Once you see that the plant has broken dormancy, put it in a place that will cheer you and your guests. Some occasional sun through a window may help the bulb to revitalize to a degree for the future if you choose to keep it. Personally, I never throw a bulb away.

You may prolong the blooms by putting the pot back in a cool location, like a garage or less heated room, while you take a three-day weekend vacation, for example. It is all about temperature. A warm environment speeds growth and development, a cool one retards it.

Bring more pots from your cool staging area as you need them, following the process just mentioned. And don’t forget to give away a few, too, to neighbors and friends.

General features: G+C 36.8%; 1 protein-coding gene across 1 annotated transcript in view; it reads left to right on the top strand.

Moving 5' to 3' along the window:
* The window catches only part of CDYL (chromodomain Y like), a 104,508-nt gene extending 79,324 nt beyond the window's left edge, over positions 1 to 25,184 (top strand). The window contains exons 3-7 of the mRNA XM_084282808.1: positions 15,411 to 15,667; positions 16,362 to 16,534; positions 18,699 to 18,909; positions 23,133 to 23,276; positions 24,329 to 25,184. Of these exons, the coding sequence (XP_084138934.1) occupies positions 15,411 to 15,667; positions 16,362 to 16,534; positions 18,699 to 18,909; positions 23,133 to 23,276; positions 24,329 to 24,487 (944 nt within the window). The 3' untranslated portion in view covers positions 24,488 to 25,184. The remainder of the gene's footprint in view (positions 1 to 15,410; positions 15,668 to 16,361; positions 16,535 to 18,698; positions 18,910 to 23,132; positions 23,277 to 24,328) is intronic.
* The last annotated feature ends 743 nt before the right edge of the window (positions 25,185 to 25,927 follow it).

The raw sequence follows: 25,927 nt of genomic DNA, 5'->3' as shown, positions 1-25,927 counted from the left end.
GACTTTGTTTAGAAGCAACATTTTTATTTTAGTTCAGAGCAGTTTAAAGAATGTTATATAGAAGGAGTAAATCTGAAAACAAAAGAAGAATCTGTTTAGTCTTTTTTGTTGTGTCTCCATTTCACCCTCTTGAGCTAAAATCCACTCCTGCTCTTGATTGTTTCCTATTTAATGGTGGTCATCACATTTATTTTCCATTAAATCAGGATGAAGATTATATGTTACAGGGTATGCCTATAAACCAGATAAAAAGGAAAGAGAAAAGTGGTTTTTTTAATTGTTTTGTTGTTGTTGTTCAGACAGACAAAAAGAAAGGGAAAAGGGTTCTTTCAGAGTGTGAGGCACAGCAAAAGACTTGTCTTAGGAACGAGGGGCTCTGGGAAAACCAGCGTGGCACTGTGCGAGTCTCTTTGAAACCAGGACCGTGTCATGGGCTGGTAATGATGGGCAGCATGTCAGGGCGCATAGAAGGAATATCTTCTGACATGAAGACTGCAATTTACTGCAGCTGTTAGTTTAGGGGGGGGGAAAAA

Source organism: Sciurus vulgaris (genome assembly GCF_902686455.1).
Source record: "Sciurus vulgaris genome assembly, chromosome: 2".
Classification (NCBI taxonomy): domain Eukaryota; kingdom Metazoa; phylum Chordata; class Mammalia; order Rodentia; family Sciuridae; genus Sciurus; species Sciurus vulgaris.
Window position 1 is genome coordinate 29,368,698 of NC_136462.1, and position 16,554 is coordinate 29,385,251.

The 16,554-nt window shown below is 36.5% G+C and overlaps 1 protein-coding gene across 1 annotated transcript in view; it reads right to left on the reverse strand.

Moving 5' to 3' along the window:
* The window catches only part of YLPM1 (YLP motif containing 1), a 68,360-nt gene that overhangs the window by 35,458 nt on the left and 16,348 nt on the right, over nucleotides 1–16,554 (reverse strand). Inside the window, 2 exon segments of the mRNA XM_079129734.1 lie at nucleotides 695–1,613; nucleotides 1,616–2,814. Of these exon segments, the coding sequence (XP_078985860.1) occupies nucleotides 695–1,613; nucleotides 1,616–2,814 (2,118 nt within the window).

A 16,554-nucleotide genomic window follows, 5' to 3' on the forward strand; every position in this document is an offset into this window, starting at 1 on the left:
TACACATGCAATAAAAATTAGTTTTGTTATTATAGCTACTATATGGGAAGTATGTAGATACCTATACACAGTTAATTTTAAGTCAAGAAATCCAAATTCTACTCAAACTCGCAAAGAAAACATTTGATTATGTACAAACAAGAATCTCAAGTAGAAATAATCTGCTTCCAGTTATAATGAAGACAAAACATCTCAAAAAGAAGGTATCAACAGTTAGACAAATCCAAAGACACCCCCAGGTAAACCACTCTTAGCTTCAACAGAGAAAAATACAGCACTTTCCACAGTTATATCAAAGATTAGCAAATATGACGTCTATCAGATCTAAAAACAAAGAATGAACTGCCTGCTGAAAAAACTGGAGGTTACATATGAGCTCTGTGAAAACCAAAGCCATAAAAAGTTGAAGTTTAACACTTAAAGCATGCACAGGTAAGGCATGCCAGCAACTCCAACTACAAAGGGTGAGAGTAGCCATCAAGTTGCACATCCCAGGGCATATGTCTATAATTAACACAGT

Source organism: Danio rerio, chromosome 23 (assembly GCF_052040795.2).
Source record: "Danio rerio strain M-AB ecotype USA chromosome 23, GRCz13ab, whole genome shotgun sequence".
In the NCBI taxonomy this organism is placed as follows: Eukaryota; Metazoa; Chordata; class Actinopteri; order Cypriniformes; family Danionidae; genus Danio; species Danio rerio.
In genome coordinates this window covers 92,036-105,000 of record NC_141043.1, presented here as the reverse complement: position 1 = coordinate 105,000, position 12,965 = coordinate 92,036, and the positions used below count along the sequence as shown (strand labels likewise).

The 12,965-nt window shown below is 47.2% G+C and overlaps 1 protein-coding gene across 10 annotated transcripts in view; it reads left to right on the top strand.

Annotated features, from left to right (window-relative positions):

When the show’s over, I usually put the spent plants back in the ground outside in a sheltered, sunny location and let them go through the normal cycle for naturalized bulbs. I don’t attempt to re-pot them, though, for the following year. Instead, I plant them out in the yard somewhere so that they will fully recover their vitality.

Squirreling away spring bulbs does take a little effort. But there will come that miserable day that proves it worthwhile.

Greg Coppa gardens and writes in Rhode Island. You can subscribe to Horticulture here.